Mice fed an HFD present hyperphagia and obesity (26,27). In the current experiments, mice of both genotypes fed a standard diet had similar body weights (Fig. 2A). Those on an HFD became obese compared with their counterparts fed a standard diet (Fig. 2A). However, the increase in body weight in PTGOE animals fed an HFD was smaller than that detected in control mice on the same diet (Fig. 2A). After 16 weeks on an HFD, PTGOE animals showed a reduction in epididymal and subcutaneous fat weight, whereas when fed a standard diet, they had a similar fat weight as their control littermates (Fig. 2B and C). Control animals on an HFD had larger adipocytes than PTGOE mice on the same diet (Fig. 2D). Consistent with the reduced adiposity of PTGOE mice fed an HFD, serum leptin concentration was significantly lower in these animals compared with control mice on the same diet, whereas no differences in serum leptin were found between the two genotypes when fed a standard diet (Fig. 2E). The decreased adiposity and reduced HFD-induced obesity could have resulted from reduced food intake, increased energy expenditure, or fat malabsorption. PTGOE mice on an HFD showed a reduced daily food intake of ∼20% compared with control mice fed the same diet (Fig. 2F). The hypothalamus is the master regulator of energy intake, energy expenditure, and body weight (28). In the hypothalamus of PTGOE mice fed an HFD, the expression of the satiating neuropeptide POMC was higher, whereas that of the orexigenic peptide NPY was lower than in control mice fed the same diet (Fig. 2G).
We also determined the total daily energy expenditure in the two genotypes by measuring VO2 and VCO2. When fed a standard diet, control and PTGOE mice had a similar oxygen consumption (Fig. 3A), energy expenditure (standardized for body weight) (Fig. 3C), locomotor activity (Fig. 3E and G), and RER (Fig. 4A). No significant difference in oxygen consumption (Fig. 4B), energy expenditure (Fig. 4D), or locomotor activity (Fig. 3B and D) was observed between the HFD-fed groups. To examine the influence of liver glycogen content on thermogenesis, mRNA expression of Ucp1, a marker of thermogenesis, was analyzed in brown adipose tissue. No difference was found in the levels of Ucp1 mRNA between control and PTGOE mice fed an HFD (Fig. 4G). Other genes involved in energy expenditure, such as Ucp2 and Ucp3, were also analyzed, and no differences were found between the groups (Fig. 4G). No changes in core body temperature were detected in the two genotypes (Fig. 4H). Moreover, there were no differences in stool lipid content (data not shown).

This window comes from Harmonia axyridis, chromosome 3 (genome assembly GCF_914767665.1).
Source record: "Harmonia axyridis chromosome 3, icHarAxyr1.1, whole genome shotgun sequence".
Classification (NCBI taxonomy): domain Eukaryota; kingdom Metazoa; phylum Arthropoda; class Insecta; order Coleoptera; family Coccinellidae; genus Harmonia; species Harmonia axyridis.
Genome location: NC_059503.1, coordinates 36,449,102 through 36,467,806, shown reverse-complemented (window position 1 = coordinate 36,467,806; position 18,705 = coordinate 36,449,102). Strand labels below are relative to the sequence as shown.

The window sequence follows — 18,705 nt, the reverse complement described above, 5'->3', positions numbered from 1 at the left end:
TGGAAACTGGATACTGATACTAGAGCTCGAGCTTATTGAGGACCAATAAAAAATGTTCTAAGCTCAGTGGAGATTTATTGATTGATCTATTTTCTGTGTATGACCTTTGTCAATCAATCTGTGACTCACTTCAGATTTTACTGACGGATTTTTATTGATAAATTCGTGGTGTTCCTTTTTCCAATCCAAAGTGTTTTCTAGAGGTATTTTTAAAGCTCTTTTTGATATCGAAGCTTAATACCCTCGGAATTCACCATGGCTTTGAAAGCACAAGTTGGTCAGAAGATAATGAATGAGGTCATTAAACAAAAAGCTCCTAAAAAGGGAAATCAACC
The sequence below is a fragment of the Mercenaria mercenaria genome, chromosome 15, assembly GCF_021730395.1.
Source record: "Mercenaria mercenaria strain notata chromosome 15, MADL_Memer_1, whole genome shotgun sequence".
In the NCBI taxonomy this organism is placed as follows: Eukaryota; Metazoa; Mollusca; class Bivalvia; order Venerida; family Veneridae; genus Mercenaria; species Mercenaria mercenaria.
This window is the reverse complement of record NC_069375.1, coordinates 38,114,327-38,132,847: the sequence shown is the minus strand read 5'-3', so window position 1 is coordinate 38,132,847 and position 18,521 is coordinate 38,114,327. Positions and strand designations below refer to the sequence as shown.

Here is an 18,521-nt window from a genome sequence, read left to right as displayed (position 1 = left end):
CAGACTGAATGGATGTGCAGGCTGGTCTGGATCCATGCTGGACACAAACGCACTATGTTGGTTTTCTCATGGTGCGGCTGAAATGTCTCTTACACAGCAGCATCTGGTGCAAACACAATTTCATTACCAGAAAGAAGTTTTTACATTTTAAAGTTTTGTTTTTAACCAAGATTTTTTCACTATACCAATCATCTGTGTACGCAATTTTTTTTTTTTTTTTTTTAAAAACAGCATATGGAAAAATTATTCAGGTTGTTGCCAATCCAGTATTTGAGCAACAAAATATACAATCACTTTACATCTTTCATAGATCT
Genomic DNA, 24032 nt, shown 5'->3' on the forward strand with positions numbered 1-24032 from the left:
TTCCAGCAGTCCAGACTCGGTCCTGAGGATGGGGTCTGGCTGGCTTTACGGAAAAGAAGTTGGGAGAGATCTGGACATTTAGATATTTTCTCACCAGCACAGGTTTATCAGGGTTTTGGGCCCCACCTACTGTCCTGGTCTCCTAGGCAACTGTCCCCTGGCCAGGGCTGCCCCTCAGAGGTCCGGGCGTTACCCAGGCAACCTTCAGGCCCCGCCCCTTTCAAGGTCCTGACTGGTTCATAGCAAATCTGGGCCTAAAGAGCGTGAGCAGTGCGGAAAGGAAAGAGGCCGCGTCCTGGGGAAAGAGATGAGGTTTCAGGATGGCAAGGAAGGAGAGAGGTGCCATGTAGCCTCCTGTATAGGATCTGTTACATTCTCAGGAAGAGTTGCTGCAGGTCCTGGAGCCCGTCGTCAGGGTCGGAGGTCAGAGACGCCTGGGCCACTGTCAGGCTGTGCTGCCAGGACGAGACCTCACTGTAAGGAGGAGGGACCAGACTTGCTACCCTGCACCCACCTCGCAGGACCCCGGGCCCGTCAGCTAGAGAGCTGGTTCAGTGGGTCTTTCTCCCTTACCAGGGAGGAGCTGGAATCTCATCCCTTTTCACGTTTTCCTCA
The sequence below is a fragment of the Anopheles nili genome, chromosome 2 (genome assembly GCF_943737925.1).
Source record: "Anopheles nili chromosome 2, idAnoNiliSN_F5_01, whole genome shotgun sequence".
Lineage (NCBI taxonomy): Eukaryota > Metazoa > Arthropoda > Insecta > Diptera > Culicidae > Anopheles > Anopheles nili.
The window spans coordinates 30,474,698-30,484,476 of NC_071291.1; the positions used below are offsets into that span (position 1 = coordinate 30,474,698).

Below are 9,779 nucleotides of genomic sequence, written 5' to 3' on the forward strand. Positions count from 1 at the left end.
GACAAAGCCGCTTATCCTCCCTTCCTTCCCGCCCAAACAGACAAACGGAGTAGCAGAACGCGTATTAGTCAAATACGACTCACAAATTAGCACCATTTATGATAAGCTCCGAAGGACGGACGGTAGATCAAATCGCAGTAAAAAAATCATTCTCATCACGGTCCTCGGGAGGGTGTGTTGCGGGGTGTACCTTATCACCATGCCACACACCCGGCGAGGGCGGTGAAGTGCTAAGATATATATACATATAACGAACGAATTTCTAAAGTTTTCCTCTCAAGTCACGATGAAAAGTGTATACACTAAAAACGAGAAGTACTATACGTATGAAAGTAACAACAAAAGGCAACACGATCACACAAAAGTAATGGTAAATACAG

During the feeding period (dark phase), the RER was slightly increased in HFD-fed PTGOE mice, thereby indicating that these animals used more carbohydrates as an energy source than the control group at night (Fig. 4B). These results were confirmed by calculating the amount of glucose oxidized, which was increased in PTGOE mice fed an HFD (Fig. 4D). However, PTGOE fed a standard diet oxidized the same amount of glucose as control mice (Fig. 4C). No change in lipid oxidation was found in PTGOE mice fed a standard diet (Fig. 4E) or an HFD (Fig. 4F). Because glucose oxidation was higher in PTGOE fed an HFD, we addressed hepatic ATP content. It is known that this parameter is reduced in the livers of HFD-induced diabetic mice (29). The ATP content in the livers of HFD-fed mice was significantly reduced, and PTG overexpression resulted in an ATP content similar to that of mice fed a standard diet (Fig. 2H).
Effects of Liver PTG Overexpression on Blood Glucose, Insulin Levels, Glucose Tolerance, and Insulin Sensitivity
The liver plays a key role in the clearance of blood glucose in the postprandial state (30). Fed PTGOE animals had lower blood glucose levels than control littermates, regardless of the diet received (Fig. 5A). Blood glucose levels and plasma insulin concentration decreased in control animals when they were deprived of food for 16 h (Fig. 5A and B). However, fasted PTGOE mice had similar glucose and insulin levels as fed PTGOE mice. This effect was observed regardless of the diet given (Fig. 5A and B). Moreover, HFD-fed PTGOE mice showed lower levels of insulin in the fed state compared with control mice on the same diet (Fig. 5B).